Little Women and Little Men

Pope Francis continues to shed more light on the role of women in the Church, and he has made clear he rejects reducing women to their biological function, but he also rejects the masculinizing of women.

Fr Dwight Longenecker
15.10.2013 // PRINT
Sarah Banana
Some years ago, I overheard a conversation in which someone said to an old priest that there ought to be more positions for women in the Church. The grumpy priest said, “There is only one position in church for a woman: on her knees, either praying or scrubbing the floor.”

Not good. Not good at all. Yet this is not only the attitude many people think Catholics have about women – too often, it really is the attitude Catholics have about women!

The events last weekend in the Vatican can be understood as a powerful statement on the proper role of women in the Church, and as usual, Pope Francis spoke as much with his actions as his words. 

On Saturday, the Pope received the participants in a conference organized by the Pontifical Council for the Laity. The Conference marked the 25th anniversary of Pope John Paul II’s letter to women, Mulieris dignitatem – “On the Dignity of Women.” In his speech, Pope Francis – in direct continuity with John Paul II – explained how the essential dignity of women is bound up with motherhood.

However, he pointed out two dangers: “The first is reducing motherhood to a social role, to a task, however noble, but one which places a woman with her potential aside, not fully valuing her in the building up of the community. The other danger, in an opposite sense, of promoting a type of emancipation that, to occupy the spaces taken from men, abandons women of the precious traits that characterize them.”

In other words, women should neither be reduced to childbearing drudges – barefoot and pregnant and in the kitchen – nor should they react against such treatment by abandoning motherhood and try to mimic men by seeking power and prestige.

Without embarrassment or apology, Pope Francis acknowledged the distinctively feminine ability to relate closely to God. Women help “us to understand the mercy, tenderness, and love that God has for us.” The Pope praised the aptitude of service in women but lamented when that instinct to serve is abused and it becomes servitude or even slavery instead of service. 

The grumpy old priest I quoted should listen closely.

This past weekend included a moving consecration of the world to the Immaculate Heart of Mary. The original image of Our Lady of Fatima was brought from Portugal to the Vatican and was venerated by the Holy Father. The focus on Mary’s heart of service echoed the Pope’s words to the conference on Saturday.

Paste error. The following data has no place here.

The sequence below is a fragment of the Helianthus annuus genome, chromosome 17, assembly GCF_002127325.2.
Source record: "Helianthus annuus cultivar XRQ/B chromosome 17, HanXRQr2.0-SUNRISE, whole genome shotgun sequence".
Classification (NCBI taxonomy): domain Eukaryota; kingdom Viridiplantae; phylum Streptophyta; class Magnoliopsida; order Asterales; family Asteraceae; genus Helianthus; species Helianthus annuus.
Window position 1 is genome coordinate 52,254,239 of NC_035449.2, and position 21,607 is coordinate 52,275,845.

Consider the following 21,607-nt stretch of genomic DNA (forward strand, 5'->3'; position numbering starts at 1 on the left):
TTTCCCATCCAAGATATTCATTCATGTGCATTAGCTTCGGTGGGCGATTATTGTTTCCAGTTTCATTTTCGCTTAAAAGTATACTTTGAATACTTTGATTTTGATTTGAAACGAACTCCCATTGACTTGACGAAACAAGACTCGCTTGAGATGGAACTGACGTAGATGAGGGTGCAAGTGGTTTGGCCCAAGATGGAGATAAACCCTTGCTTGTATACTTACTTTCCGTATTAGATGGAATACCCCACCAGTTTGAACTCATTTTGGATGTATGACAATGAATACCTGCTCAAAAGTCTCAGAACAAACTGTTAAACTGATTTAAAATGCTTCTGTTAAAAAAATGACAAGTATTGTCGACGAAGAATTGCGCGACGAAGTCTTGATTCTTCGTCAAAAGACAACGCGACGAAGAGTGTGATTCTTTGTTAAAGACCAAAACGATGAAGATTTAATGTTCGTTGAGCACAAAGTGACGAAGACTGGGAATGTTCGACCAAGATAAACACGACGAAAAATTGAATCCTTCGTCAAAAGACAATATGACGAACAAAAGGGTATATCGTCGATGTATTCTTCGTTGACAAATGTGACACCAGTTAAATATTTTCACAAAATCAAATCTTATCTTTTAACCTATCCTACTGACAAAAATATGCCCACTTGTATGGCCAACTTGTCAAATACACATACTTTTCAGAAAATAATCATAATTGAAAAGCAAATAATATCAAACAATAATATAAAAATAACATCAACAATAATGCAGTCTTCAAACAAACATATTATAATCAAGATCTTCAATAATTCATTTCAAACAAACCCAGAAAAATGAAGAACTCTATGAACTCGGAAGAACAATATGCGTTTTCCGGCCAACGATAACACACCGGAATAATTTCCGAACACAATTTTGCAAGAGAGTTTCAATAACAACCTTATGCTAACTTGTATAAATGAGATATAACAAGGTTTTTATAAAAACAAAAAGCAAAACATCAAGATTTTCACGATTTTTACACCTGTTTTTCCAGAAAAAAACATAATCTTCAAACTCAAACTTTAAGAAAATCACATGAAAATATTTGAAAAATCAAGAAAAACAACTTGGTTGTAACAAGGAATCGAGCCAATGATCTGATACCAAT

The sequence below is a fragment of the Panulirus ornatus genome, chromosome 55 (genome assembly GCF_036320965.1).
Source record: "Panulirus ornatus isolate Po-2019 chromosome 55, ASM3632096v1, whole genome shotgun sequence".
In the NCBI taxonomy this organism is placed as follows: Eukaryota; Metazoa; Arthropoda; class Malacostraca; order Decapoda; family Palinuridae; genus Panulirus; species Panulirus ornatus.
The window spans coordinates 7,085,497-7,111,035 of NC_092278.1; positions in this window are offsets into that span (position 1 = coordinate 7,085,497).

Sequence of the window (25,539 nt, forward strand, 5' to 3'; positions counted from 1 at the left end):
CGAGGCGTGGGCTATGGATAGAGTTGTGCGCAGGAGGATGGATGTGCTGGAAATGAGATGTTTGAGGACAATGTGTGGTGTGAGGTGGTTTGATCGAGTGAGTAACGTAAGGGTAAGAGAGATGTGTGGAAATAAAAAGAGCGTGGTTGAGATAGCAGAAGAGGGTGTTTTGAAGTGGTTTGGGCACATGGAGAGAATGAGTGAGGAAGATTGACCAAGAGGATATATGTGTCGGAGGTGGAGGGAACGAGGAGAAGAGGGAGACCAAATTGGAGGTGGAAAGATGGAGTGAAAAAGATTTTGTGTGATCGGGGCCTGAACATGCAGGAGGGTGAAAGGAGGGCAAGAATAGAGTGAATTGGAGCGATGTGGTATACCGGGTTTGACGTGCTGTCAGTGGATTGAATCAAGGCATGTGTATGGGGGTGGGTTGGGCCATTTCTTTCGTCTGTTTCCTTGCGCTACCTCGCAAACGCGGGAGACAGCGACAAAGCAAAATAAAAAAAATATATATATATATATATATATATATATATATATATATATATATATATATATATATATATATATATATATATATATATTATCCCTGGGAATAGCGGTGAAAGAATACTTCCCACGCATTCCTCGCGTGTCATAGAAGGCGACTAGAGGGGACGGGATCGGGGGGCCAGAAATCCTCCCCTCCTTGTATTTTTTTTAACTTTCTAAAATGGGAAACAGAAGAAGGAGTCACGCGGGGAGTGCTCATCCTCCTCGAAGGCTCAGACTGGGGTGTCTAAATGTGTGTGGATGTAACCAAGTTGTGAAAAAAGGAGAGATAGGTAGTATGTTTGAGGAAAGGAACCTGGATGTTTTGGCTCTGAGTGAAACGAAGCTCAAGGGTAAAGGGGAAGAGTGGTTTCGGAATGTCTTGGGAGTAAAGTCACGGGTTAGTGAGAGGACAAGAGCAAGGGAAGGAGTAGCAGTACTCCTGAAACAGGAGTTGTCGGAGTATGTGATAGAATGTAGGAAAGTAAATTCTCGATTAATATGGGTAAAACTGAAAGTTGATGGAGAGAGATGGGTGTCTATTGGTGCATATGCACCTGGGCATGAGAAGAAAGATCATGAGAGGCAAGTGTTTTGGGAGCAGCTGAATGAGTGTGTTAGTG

And so we are left with the question: what is the proper role of women in the Church? It grows from and is guided by the primary natural vocation of motherhood. In the Church and in the world, women conceive, gestate, and bring to birth – not only children, but ideas, initiatives, and inspiration. Women are naturally nurturing, caring, educating, advocating for the needy, evangelizing and giving. Through the gift of motherhood in the widest sense, these other ministries come naturally and express themselves always in service, but never in the demeaning drudgery of servitude or slavery.

Saying that women should serve sounds outrageous in a world of feminism and “gender equality,” but the Pope’s message is more radical than it first appears. He went on in his comments to the conference on Saturday to affirm that the Church is feminine. The Church is “la Chiesa,” not “il Chiesa”. If the Church is feminine, then her role is to serve, and if the Church’s role is to serve, then it is the role of all members of the Church to serve – not only women.

When we take this message to its final conclusion, we see that in his thoughts on women, the Pope turns the world upside down. Rather than women trying hard to be aggressive, strong, and dominant like men, it is the Catholic message that men should learn to be more caring, nurturing, and compassionate like women. The Blessed Virgin Mary is the model not only for women disciples of Christ, but for men as well.

This imagery not only has to do with the Virgin Mary, but with the nuptial imagery in the Scripture. In Ephesians, St. Paul says, “Husbands, love your wives as Christ loved the Church.” And the Church is referred to as “the Bride of Christ.” Therefore, as C. S. Lewis has written, “In relationship to Christ, we are all female.” What this means is that all of us must respond to the call of the beloved. Christ the Bridegroom reaches out to us, and we respond in loving obedience to his love. 

Catholicism stands the world on its head, and therefore calls women to service and not slavery – and to this, the Church calls us all (men too). In this way, like the Virgin Mary, women are called to follow the path of self denial – to be little, not large. But if women are to follow the “little way,” so must we all. In the Christian Church, it is the story of both “little women” and “little men,” for sanctity consists of saying with John the Baptist, “I must decrease,” and the Gospel says that unless we become like “little children,” we cannot enter the Kingdom.

We become little by first responding humbly to the call of the beloved, then giving ourselves in sacrificial service to God and our neighbor.

Fr. Dwight Longenecker is pastor of  Our Lady of the Rosary Church in Greenville, South Carolina. Visit his blog, browse his books, and be in touch at

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